By Heather Park


eing in a rural area often means fewer potential volunteers and donors for a school. There may be a lack

of local businesses willing and able to make donations, and an isolated location may make it difficult to attract visitors or work with third- party fundraising organisations. But with the right considerations in place, a successful fundraising plan can ensure your income generation has the potential to be as strong as that of any other school.

Expand your supporter base By making the most of all manpower, you can ensure no group is overworked, and avoid burnout. You have staff, governors and parents at your disposal, but there are many more groups that can be utilised.

Businesses Getting support from businesses is a great way to gain extra resources while boosting awareness of your school. Local businesses will be keen to back the school, whereas national businesses have CSR schemes in place, so make sure you approach a range of company types and sizes. Business involvement isn’t just

about money – companies can also donate skills, manpower and knowledge when it comes to work-related learning. Many businesses are keen to

support schools but don’t know how, so approach them with a range of options rather than a single or vague request. People are a lot more likely to say yes if they have a choice and know what they’re agreeing to.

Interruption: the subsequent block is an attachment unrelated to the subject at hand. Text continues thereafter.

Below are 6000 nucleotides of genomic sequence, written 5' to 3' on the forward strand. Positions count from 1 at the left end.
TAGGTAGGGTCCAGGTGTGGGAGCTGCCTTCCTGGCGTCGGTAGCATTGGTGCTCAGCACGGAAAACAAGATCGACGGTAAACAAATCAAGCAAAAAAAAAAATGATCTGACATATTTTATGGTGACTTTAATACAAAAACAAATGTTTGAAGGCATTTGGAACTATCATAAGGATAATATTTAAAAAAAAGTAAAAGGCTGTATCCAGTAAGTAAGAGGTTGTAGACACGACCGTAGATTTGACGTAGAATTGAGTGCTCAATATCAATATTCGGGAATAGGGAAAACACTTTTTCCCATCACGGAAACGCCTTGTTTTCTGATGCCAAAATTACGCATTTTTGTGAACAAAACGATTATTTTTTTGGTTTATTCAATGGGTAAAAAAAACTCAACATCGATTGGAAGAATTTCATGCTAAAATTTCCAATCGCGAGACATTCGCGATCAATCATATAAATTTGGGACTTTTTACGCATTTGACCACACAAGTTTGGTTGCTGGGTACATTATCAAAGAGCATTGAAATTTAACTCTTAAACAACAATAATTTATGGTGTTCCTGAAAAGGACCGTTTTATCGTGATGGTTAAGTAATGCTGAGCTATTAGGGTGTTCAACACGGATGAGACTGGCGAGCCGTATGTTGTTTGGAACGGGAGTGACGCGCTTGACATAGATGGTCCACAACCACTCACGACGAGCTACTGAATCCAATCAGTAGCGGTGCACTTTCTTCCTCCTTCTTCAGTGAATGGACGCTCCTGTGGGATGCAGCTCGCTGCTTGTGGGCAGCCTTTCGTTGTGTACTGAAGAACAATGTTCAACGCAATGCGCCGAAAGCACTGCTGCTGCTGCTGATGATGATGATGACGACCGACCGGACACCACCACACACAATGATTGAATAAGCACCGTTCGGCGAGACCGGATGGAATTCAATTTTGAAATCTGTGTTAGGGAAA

For more information on

any of the ideas mentioned, visit

Fundraising groups Talk to local fundraising groups to see if you can work together. Lions or Rotary Clubs are a great place to start. Can

you borrow equipment from them?

Do they have any fundraising ideas or advice, or could you work together on an event and split the profits?

PTA Parents are the obvious place to turn when it comes to fundraising, as they have the incentive of their children. Do you have a PTA? If not, why not? PTAs raise, on average, £8,000 per year and can make a huge difference to your school.

Other schools A smaller school means smaller fundraising teams and potentially fewer ideas, so team up with other schools to keep things fresh and bring new ideas to the table. ‘One of our school’s TAs is also on

the PTFA of the school her children attend. Our PTFAs have built up a relationship through this TA over the past five years. We loan each other equipment, donate leftover supplies to each other after events, and swap ideas. This is done for free and is a very helpful resource.’ Dawn Grocott, PTFA treasurer, St Mary’s CofE Primary School, West Derby (214 pupils)

Rural schools face their own unique set of challenges when it comes to income generation – here’s how to overcome them


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